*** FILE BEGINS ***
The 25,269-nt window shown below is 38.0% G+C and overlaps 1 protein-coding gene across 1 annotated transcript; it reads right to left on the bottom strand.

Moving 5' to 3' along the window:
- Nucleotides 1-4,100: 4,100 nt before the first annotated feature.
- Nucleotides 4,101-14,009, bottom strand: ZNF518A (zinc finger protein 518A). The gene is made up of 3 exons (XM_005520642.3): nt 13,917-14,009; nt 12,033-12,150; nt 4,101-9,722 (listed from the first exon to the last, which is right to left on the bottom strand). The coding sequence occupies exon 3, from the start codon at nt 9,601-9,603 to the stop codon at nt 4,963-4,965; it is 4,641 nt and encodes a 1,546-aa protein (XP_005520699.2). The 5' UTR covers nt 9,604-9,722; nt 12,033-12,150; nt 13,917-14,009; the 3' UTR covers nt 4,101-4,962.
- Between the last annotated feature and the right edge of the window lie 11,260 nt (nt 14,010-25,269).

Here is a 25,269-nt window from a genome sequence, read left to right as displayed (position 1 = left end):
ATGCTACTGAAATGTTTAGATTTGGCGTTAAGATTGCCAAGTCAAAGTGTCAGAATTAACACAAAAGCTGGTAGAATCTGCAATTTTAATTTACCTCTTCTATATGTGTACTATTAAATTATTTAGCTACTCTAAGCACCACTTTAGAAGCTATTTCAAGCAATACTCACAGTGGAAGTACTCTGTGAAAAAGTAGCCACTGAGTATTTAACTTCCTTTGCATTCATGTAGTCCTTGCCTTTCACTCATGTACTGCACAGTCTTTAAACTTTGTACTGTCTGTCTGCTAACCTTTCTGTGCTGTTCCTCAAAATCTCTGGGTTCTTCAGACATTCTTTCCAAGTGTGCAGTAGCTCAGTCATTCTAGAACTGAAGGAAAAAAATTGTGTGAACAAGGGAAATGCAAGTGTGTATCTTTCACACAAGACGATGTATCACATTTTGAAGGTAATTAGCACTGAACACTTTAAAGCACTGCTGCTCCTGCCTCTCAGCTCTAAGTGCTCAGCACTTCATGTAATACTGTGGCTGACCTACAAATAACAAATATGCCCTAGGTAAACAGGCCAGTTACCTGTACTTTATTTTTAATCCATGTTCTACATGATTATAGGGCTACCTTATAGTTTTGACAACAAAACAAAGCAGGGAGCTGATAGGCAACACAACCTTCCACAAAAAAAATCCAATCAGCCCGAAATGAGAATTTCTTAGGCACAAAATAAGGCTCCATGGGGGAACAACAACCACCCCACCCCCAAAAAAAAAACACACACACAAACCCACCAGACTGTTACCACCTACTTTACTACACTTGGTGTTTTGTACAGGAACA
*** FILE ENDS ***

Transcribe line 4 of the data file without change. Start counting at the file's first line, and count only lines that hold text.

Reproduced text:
- Nucleotides 4,101-14,009, bottom strand: ZNF518A (zinc finger protein 518A). The gene is made up of 3 exons (XM_005520642.3): nt 13,917-14,009; nt 12,033-12,150; nt 4,101-9,722 (listed from the first exon to the last, which is right to left on the bottom strand). The coding sequence occupies exon 3, from the start codon at nt 9,601-9,603 to the stop codon at nt 4,963-4,965; it is 4,641 nt and encodes a 1,546-aa protein (XP_005520699.2). The 5' UTR covers nt 9,604-9,722; nt 12,033-12,150; nt 13,917-14,009; the 3' UTR covers nt 4,101-4,962.